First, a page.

Pretty simple, right?
That’s how our minds work. We can’t focus on many things at the same time. TDD acknowledges that and its incremental nature is built around it.
TDD or not, when we have a passing test, we should do an evaluation.
Start with this table:
|Validity||Does it test a valid scenario? Is this scenario always valid?|
|Readability||Of course I understand the test now, but will someone else understand the test a year from now?|
|Speed||How quickly does it run? Will it slow down an entire suite?|
|Accuracy||When it fails, can I easily find the problem is in the code, or do I need to debug?|
|Differentiation||How is this case different than its brothers? Can I understand just by looking at the tests?|
|Maintenance||How much work will I need to do around this test when requirements change? How fragile is it?|
|Footprint||Does the test clean after itself? Or does it leave files, registry handles, threads, or a memory blob that can affect other tests?|
|Robustness||How easy it is to break this test? What kind of variation are we permitting, and is that variation allowed?|
|Deterministic||Does this test have dependencies (the computer clock, CPU, files, data) that can alter its result based on when or where it runs?|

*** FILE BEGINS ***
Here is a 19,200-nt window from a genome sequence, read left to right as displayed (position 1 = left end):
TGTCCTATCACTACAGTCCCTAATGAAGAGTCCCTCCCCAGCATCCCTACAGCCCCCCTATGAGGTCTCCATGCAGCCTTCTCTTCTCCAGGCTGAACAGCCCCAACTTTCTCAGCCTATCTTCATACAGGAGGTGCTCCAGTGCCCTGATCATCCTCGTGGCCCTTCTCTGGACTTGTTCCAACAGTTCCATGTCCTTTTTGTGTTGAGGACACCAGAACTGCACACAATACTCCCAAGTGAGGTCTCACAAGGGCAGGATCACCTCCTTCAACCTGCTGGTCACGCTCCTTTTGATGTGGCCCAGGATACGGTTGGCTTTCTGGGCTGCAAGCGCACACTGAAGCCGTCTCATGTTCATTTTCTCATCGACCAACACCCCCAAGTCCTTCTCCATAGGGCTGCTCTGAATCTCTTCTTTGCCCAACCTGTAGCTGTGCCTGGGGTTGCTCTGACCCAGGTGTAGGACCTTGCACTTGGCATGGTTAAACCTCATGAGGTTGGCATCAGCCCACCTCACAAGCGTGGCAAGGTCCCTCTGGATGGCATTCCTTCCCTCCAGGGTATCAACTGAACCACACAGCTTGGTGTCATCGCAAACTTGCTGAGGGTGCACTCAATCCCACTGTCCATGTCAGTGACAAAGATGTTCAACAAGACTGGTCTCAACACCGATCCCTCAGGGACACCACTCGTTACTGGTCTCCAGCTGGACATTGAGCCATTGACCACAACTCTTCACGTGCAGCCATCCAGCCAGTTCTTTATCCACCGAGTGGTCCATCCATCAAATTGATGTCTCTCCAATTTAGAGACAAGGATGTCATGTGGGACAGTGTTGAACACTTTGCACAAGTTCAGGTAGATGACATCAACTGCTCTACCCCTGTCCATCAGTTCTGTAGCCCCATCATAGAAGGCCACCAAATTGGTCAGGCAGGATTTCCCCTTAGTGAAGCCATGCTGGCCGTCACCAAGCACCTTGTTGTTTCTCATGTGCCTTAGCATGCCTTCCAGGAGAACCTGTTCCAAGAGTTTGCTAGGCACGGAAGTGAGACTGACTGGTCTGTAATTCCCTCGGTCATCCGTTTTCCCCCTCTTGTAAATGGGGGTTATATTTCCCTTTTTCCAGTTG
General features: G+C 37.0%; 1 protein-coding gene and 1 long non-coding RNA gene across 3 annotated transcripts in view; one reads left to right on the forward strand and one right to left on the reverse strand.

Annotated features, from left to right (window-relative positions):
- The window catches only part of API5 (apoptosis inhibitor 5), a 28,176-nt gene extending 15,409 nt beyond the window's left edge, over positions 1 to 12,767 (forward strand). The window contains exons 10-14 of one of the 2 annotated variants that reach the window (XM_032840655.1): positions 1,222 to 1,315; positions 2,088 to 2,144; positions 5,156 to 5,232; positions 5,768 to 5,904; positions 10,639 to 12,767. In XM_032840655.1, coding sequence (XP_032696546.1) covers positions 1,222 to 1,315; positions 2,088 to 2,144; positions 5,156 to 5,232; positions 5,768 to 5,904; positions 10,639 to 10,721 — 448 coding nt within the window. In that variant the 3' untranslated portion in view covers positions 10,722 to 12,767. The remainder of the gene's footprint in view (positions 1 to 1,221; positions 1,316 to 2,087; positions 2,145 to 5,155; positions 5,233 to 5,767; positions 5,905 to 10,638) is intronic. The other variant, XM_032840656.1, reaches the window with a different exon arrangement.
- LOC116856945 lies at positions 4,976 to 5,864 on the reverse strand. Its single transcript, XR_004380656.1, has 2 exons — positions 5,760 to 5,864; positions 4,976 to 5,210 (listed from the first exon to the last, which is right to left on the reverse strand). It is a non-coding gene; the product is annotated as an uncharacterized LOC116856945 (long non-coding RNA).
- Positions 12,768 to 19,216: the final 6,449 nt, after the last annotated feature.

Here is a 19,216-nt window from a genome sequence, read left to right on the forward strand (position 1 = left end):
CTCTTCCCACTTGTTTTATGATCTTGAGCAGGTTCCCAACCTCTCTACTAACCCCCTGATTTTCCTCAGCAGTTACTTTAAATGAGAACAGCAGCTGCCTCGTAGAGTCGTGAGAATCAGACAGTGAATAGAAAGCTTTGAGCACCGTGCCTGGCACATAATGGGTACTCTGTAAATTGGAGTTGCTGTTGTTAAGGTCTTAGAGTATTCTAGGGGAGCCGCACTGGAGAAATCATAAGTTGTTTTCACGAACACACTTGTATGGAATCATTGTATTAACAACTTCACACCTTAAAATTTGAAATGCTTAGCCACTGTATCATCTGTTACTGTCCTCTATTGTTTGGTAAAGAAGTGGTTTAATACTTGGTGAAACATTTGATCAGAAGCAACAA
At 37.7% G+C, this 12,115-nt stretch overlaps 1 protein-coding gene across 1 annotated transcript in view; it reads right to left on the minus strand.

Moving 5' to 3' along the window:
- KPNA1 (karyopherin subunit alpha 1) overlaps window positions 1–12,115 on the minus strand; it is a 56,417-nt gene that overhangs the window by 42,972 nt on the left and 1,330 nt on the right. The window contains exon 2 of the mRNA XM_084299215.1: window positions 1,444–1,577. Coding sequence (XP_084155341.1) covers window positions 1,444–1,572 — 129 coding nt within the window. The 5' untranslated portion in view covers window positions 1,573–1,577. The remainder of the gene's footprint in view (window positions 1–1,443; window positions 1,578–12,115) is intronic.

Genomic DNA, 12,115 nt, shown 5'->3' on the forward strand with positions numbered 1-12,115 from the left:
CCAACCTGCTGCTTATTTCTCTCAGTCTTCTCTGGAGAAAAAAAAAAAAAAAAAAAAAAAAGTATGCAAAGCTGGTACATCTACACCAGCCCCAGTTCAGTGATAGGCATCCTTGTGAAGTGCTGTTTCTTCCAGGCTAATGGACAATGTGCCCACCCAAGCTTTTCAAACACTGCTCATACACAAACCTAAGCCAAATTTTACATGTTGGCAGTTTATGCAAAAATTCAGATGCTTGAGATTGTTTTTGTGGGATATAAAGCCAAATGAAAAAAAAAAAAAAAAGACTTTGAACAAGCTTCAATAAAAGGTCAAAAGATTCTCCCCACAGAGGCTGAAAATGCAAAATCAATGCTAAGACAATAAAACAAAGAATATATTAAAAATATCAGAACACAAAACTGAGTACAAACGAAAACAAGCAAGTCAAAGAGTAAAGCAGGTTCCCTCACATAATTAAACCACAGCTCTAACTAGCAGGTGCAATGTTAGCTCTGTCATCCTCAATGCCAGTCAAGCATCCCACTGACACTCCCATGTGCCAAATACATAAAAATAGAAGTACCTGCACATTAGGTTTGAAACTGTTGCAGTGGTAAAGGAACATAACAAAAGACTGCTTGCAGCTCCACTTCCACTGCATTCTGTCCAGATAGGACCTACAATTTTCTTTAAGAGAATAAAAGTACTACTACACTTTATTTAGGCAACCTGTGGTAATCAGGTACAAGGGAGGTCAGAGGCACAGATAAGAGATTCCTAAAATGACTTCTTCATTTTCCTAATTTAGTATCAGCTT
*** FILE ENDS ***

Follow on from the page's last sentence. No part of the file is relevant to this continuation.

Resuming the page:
|Isolation||Does the test rely on a state that was not specified explicitly in it? If not, will the implicit state always be true?|
If something’s not up to your standards (I’m assuming you’re a high standard professional) fix it.
Now, I hear you asking: Do all this for every test?
Let’s put it this way: If the test fails the evaluation, there’s going to be work later to fix it. When would you rather do it – now, when the test is fresh in your head, or later, when you have to dive in again, into code that you haven’t seen in 6 months, instead of working on the new exciting feature you want to work on?
It’s testing economics 101. Do it now.
|Reference:||How To Test Your Tests from our JCG partner Gil Zilberfeld at the Geek Out of Water blog.|